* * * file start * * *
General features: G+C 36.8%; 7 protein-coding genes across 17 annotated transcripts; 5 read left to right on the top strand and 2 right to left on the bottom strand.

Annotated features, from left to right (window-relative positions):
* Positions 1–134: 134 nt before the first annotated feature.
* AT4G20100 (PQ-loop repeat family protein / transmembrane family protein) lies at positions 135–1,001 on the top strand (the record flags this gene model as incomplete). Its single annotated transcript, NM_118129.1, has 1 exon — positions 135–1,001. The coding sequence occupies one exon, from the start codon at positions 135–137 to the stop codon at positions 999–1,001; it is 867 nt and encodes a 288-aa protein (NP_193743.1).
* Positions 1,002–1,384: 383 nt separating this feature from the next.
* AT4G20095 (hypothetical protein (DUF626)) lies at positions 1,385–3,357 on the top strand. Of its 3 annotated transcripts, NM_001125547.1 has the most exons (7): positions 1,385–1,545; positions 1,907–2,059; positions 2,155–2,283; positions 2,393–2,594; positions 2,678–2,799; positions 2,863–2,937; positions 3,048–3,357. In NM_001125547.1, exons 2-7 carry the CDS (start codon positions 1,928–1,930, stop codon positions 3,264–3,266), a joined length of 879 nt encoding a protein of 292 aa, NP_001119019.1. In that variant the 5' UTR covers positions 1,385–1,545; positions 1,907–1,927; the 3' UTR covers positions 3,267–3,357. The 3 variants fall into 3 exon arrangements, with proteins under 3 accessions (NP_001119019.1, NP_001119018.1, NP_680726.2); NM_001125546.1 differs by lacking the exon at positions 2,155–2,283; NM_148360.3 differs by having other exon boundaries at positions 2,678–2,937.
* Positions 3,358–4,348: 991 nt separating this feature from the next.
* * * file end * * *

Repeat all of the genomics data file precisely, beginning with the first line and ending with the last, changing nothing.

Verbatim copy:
General features: G+C 36.8%; 7 protein-coding genes across 17 annotated transcripts; 5 read left to right on the top strand and 2 right to left on the bottom strand.

Annotated features, from left to right (window-relative positions):
* Positions 1–134: 134 nt before the first annotated feature.
* AT4G20100 (PQ-loop repeat family protein / transmembrane family protein) lies at positions 135–1,001 on the top strand (the record flags this gene model as incomplete). Its single annotated transcript, NM_118129.1, has 1 exon — positions 135–1,001. The coding sequence occupies one exon, from the start codon at positions 135–137 to the stop codon at positions 999–1,001; it is 867 nt and encodes a 288-aa protein (NP_193743.1).
* Positions 1,002–1,384: 383 nt separating this feature from the next.
* AT4G20095 (hypothetical protein (DUF626)) lies at positions 1,385–3,357 on the top strand. Of its 3 annotated transcripts, NM_001125547.1 has the most exons (7): positions 1,385–1,545; positions 1,907–2,059; positions 2,155–2,283; positions 2,393–2,594; positions 2,678–2,799; positions 2,863–2,937; positions 3,048–3,357. In NM_001125547.1, exons 2-7 carry the CDS (start codon positions 1,928–1,930, stop codon positions 3,264–3,266), a joined length of 879 nt encoding a protein of 292 aa, NP_001119019.1. In that variant the 5' UTR covers positions 1,385–1,545; positions 1,907–1,927; the 3' UTR covers positions 3,267–3,357. The 3 variants fall into 3 exon arrangements, with proteins under 3 accessions (NP_001119019.1, NP_001119018.1, NP_680726.2); NM_001125546.1 differs by lacking the exon at positions 2,155–2,283; NM_148360.3 differs by having other exon boundaries at positions 2,678–2,937.
* Positions 3,358–4,348: 991 nt separating this feature from the next.